And what’s brought this question over our depth into sharp light is the fact that after the international break, it will probably be put to the test a bit more. Both Mo Salah and Virgil Van Dijk headed back to Melwood after missing their second games through niggles – VVD has his recurring rib injury and Salah had an alleged muscle problem. James Milner of course, limped out of the City game and will miss at least the next one or two matches, whilst Keita also looks to set for a short spell on the sidelines after his suspected thigh injury. The one definite issue is Sadio Mané, whose broken thumb will almost certainly hand Xherdan Shaqiri his second league start at the weekend against Huddersfield.
The point here is not that Liverpool have a myriad of fitness issues, indeed most of these niggles are minor and may not even keep some or most of these players out over the next few weeks. But with increasing questions asked over various players’ fitness, the time has come for Klopp to rotate his squad more, especially considering the calibre of opposition; three of Liverpool’s next four league games are against three of the bottom four clubs in the league with two games against Red Star Belgrade sandwiched in.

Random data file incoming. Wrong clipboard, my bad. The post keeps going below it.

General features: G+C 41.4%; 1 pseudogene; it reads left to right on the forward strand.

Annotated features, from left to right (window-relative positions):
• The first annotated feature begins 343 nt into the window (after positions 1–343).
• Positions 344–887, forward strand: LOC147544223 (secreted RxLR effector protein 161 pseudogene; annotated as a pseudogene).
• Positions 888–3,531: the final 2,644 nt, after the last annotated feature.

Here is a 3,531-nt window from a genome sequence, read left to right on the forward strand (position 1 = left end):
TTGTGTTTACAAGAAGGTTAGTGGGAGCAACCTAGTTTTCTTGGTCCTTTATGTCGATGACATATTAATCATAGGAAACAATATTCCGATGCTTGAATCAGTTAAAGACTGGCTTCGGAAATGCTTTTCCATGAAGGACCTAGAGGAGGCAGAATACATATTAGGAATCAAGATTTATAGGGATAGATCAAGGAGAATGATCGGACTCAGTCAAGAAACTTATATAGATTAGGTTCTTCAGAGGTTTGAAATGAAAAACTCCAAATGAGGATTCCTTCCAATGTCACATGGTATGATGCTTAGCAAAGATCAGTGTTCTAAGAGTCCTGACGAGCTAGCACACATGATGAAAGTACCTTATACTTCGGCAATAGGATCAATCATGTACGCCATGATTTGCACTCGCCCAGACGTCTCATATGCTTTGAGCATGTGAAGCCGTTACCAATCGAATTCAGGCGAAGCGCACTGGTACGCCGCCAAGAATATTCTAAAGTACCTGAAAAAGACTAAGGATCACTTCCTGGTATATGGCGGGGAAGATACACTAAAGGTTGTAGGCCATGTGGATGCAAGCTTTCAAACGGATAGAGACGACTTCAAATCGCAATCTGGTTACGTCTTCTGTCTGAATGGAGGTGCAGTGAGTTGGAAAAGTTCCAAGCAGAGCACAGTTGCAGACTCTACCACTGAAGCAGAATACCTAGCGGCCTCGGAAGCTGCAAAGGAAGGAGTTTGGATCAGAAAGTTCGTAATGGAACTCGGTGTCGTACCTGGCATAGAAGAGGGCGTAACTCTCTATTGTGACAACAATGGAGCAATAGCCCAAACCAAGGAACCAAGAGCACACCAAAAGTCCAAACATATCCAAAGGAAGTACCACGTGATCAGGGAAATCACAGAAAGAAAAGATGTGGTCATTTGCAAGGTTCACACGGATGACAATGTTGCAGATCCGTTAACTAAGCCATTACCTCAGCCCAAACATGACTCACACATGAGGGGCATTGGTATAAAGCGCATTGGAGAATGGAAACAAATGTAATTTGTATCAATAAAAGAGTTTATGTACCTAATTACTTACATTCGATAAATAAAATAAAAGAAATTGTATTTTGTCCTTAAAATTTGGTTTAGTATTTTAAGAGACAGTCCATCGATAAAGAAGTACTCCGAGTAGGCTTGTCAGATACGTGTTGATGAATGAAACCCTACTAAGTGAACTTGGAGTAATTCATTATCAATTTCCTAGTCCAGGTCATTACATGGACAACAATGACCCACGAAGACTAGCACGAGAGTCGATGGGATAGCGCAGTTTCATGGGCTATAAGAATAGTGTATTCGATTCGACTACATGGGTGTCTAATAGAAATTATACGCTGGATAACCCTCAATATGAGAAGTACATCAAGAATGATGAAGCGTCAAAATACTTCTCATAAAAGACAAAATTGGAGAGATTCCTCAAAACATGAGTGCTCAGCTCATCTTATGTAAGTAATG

The overall point here is not to suggest our depth isn’t good enough to put three or four past these clubs – they probably are. And it’s also not to suggest that we shouldn’t be worried that some of our key players have fitness issues – we should be.
The point is that ultimately, the proof is in the pudding. We can argue how good Liverpool’s depth is until the cows come home (and as both a huge Liverpool fan and a content producer I’m going to continue to do so until long after the cows are back in their pen), but the fact is we don’t know how well the likes of Shaqiri and Fabinho will be able to step up and influence Liverpool’s season.
There are lots of objective reasons to be positive, particularly given that Klopp’s approach is significantly closer to Pep’s precise philosophy than Mourinho’s scattergun technique. But equally, there remain justifiable questions about our various levels of depth in various positions. If VVD can’t play, there remain genuine questions over our defence, there’s no guarantee that Fabinho will be able to properly adapt to playing in a Liverpool midfield, and Xherdan Shaqiri is immensely talented but has had an inconsistent career.
We just won’t know about how good our depth is until we see them in action – which as I illustrated above is more likely to be sooner than later. I think our depth is dead good by the way and this piece was never intended to be a negative one. The other way of looking at it is that we’re going to finally get a chance for some of these players to prove themselves.
That, of course, is the alternative argument, the alternative way of reading the situation. We have potential niggles to some of our most important players in Salah, Mané, Milner and VVD and the simple solution is to play the likes of Fabinho, Shaqiri, Sturridge and Lovren (who has whether fans laugh about it or not been one of the best centre-backs in Europe in the calendar year of 2018). Even six months ago, the idea of Salah not playing would fill you with dread, now it’s anticipation, as well as obvious concern.
Liverpool’s depth then? Time to see what it’s made of.